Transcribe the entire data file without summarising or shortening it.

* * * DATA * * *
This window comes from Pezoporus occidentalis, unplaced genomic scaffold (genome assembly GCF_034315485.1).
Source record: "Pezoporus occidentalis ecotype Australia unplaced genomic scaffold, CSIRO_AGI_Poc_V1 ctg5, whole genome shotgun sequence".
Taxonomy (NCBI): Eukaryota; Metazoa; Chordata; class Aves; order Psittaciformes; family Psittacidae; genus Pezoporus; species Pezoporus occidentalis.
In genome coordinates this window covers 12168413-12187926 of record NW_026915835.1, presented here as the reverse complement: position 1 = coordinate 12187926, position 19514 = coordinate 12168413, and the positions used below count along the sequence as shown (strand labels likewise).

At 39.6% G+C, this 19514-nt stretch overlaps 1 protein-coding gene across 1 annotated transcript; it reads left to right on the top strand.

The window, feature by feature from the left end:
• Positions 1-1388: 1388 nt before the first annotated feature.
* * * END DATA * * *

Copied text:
This window comes from Pezoporus occidentalis, unplaced genomic scaffold (genome assembly GCF_034315485.1).
Source record: "Pezoporus occidentalis ecotype Australia unplaced genomic scaffold, CSIRO_AGI_Poc_V1 ctg5, whole genome shotgun sequence".
Taxonomy (NCBI): Eukaryota; Metazoa; Chordata; class Aves; order Psittaciformes; family Psittacidae; genus Pezoporus; species Pezoporus occidentalis.
In genome coordinates this window covers 12168413-12187926 of record NW_026915835.1, presented here as the reverse complement: position 1 = coordinate 12187926, position 19514 = coordinate 12168413, and the positions used below count along the sequence as shown (strand labels likewise).

At 39.6% G+C, this 19514-nt stretch overlaps 1 protein-coding gene across 1 annotated transcript; it reads left to right on the top strand.

The window, feature by feature from the left end:
• Positions 1-1388: 1388 nt before the first annotated feature.